We believe writing is a transformative socio-emotional tool. Seeing that people care about your story is a tremendous boost to confidence and self-worth. Writing skills are also critical for preparing today’s youth for the workforce. Regardless of what you do professionally, the ability to write is an asset. Our public schools are not doing a good job of developing writing skills, particularly in disadvantaged communities. As a result, American businesses spend $3 billion per year on remedial writing training.
We have a thriving business community with many established Fortune 500 companies, as well as new technology enterprises moving in. There are great job opportunities here, and we want to help make sure our local workforce of the future is prepared to flourish in those jobs.
Growth is a challenge for all non-profits, especially smaller organizations. To grow, we must balance being responsive to the needs of our community today – which, in our case, is about filling achievement gaps in the educational outcomes of students of color – with being visionary and proactive about where we want to be in the future. We need those moments to think about how our organizations will move forward, but that is hard to do when you are wrapped up in the day to day.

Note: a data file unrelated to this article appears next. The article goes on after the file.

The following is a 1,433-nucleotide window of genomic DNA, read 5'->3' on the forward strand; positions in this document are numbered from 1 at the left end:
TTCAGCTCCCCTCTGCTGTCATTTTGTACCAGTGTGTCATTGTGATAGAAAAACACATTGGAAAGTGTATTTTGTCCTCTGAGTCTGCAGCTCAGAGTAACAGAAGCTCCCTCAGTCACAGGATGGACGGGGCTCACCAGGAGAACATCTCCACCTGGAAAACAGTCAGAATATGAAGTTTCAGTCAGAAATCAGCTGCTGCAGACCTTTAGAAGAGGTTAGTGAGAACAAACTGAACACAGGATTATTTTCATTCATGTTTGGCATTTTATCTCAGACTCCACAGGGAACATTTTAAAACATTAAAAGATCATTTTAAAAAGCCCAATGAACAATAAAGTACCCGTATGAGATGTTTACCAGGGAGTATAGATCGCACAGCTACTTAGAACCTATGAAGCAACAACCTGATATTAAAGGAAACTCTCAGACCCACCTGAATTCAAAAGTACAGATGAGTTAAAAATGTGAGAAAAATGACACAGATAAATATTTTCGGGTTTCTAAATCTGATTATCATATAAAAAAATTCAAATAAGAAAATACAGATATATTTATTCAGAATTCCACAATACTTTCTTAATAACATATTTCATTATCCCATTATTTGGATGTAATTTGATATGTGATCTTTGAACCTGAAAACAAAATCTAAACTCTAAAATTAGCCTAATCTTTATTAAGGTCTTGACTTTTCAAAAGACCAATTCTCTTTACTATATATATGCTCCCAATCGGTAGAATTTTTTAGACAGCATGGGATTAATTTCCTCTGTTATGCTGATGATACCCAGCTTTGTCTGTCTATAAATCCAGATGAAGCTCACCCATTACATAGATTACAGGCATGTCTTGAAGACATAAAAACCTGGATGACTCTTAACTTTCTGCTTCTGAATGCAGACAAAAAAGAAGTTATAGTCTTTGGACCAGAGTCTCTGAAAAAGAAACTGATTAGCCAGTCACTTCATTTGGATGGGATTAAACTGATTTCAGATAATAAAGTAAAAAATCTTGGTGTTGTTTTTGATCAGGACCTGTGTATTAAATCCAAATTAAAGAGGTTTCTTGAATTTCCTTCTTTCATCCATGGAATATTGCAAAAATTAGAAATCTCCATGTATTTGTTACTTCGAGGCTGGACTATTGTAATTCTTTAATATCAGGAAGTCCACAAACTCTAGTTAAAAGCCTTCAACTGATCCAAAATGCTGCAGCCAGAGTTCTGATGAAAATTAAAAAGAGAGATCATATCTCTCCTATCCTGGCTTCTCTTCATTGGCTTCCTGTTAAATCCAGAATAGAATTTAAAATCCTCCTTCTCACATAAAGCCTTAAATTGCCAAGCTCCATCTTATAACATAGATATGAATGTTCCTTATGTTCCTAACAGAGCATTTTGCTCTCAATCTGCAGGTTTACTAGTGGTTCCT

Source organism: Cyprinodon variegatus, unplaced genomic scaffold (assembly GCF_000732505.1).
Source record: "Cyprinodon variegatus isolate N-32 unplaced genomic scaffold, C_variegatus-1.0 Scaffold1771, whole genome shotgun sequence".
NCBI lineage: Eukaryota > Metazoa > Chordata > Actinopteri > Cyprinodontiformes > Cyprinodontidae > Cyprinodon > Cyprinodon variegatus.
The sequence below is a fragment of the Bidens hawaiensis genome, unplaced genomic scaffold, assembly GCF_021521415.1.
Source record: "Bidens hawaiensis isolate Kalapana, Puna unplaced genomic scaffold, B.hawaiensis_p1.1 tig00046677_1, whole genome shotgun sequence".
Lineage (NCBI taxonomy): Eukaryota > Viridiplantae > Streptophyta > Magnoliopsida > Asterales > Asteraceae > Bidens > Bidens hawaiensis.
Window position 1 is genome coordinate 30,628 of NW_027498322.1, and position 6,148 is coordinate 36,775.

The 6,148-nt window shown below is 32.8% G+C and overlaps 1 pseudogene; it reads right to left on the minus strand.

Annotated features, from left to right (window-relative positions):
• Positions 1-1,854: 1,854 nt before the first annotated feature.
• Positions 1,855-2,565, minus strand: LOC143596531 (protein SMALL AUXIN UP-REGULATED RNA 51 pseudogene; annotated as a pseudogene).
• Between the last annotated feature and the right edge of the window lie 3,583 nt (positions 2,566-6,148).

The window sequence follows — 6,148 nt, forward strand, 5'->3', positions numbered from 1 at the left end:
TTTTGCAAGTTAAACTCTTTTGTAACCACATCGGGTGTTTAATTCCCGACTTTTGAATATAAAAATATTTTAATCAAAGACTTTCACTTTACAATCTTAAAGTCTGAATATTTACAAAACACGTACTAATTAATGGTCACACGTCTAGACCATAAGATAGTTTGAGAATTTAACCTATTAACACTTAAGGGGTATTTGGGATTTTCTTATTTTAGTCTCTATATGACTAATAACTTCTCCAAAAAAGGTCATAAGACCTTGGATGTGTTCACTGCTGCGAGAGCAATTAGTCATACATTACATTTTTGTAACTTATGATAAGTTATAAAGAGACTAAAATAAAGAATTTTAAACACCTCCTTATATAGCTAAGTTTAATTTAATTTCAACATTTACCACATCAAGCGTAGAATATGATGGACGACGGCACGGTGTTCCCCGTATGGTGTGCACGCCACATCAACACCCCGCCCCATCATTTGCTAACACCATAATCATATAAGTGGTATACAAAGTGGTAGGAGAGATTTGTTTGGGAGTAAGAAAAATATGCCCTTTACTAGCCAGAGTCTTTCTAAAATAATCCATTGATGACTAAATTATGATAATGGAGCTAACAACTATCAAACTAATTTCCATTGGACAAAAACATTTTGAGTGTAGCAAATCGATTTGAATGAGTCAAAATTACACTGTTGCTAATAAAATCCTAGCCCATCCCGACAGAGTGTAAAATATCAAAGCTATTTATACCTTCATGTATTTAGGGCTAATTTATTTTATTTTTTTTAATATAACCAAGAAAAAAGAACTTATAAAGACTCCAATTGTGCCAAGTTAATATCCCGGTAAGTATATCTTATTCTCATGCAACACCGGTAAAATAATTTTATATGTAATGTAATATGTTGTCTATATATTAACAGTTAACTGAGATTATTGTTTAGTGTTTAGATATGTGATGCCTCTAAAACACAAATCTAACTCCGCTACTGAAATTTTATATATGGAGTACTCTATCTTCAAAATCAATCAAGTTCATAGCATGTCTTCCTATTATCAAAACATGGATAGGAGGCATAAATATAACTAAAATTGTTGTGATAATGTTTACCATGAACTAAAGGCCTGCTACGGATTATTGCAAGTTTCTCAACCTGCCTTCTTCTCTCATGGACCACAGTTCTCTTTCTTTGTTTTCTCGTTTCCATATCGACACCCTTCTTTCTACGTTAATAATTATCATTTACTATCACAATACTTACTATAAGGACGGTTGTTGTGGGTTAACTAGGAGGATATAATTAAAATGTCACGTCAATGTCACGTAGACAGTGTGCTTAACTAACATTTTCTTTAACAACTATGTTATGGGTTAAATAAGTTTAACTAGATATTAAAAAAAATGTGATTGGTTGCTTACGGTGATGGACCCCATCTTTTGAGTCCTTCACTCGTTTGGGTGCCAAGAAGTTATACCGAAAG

One exciting trend is a move toward more youth representation in leadership. I see non-profits doing things like creating youth advisory boards and appointing youth on their boards of directors or putting them in positions where they help make decisions, such as budgetary choices. When leadership is more representative of the people served, the organization will be more effective.